Once there came a man
Who said,
“Range me all men of the world in rows.”
And instantly
There was terrific clamour among the people
Against being ranged in rows.
There was a loud quarrel, world-wide.
It endured for ages;
And blood was shed
By those who would not stand in rows,
And by those who pined to stand in rows.
Eventually, the man went to death, weeping.
And those who staid in bloody scuffle
Knew not the great simplicity.

And boy did he know how to write a love poem *swoons*

Places among the stars,
Soft gardens near the sun,
Keep your distant beauty;
Shed no beams upon my weak heart.
Since she is here
In a place of blackness,
Not your golden days
Nor your silver nights
Can call me to you.
Since she is here
In a place of blackness,
Here I stay and wait


Should the wide world roll away
Leaving black terror
Limitless night,
Nor God, nor man, nor place to stand
Would be to me essential
If thou and thy white arms were there
And the fall to doom a long way.

How can you not like his poetry?  Can you believe this man came from New Jersey? Eat your heart out, Snooki.

we’re all in our private traps

This week, I’ve been catching several wonderful films. I watched Alfred Hitchcock’s Psycho, Gravity, and 12 Years a Slave.

Psycho really delivers in terms of directing style (it is my first Hitchcock film, I am ashamed to say) which is dramatic, a little crazy and in your face. Is it strange that I found Norman Bates handsome? The Bates House was also fantastically creepy, silhouetted against the night sky. Interestingly, the Bates House was inspired by a 1925 Edward Hopper painting, House by the Railroad, below. I do love Edward Hopper’s paintings which are so depressing but unforgettable.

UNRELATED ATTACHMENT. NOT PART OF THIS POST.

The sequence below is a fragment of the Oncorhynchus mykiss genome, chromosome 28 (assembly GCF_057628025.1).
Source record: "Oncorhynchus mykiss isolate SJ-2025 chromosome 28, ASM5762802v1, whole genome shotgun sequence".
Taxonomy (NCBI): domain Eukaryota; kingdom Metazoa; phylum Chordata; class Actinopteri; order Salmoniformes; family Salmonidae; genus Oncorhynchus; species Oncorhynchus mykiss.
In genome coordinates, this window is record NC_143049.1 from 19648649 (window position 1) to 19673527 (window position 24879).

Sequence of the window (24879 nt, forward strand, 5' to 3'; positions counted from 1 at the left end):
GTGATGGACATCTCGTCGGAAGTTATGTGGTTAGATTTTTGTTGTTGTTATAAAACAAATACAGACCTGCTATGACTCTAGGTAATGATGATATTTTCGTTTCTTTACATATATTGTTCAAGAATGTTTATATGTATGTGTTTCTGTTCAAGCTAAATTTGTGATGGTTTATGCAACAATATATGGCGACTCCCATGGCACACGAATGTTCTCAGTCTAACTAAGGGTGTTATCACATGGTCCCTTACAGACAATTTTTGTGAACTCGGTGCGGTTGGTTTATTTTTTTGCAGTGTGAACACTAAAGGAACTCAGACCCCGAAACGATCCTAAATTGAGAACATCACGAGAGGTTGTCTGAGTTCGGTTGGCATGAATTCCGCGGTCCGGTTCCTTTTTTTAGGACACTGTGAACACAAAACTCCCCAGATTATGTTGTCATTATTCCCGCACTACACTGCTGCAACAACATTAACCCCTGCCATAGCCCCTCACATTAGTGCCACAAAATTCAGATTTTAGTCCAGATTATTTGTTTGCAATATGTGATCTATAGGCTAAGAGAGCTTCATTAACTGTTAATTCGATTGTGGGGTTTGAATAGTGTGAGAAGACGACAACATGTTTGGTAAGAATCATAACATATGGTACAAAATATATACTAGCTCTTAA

You can clearly see the shadow of this building in the Bates House. It’s such a haunting structure. Granted, the killing scenes in Psycho were pretty hilarious, but Norman Bates’ final, manic grin, when the last vestiges of sanity left him…classic. Another Hopper painting I love is Nighthawks:


Painted in 1942, it’s like these people in the diner are frozen in time, like spiders encased in amber. And you wonder, what was life like for them? Was the red headed woman a demure wife? Was she a spitfire? What were her hopes, her dreams. What is that lone man thinking of? Is it midnight, or is it late evening? I can look at it forever.

My favourite conversation from that film, apart from the one where Marion is being interrogated by that freaky, Stephen King worthy policeman (Tak from Desperation, anyone?) was this:

Norman Bates: What are you running away from?

Marion Crane: Why do you ask that?

Norman Bates: No reason. No one really runs away from anything. It’s like a private trap that holds us in like a prison. You know what I think? I think that we’re all in our private traps, clamped in them, and none of us can ever get out. We scratch and we claw, but only at the air, only at each other, and for all of it, we never budge an inch.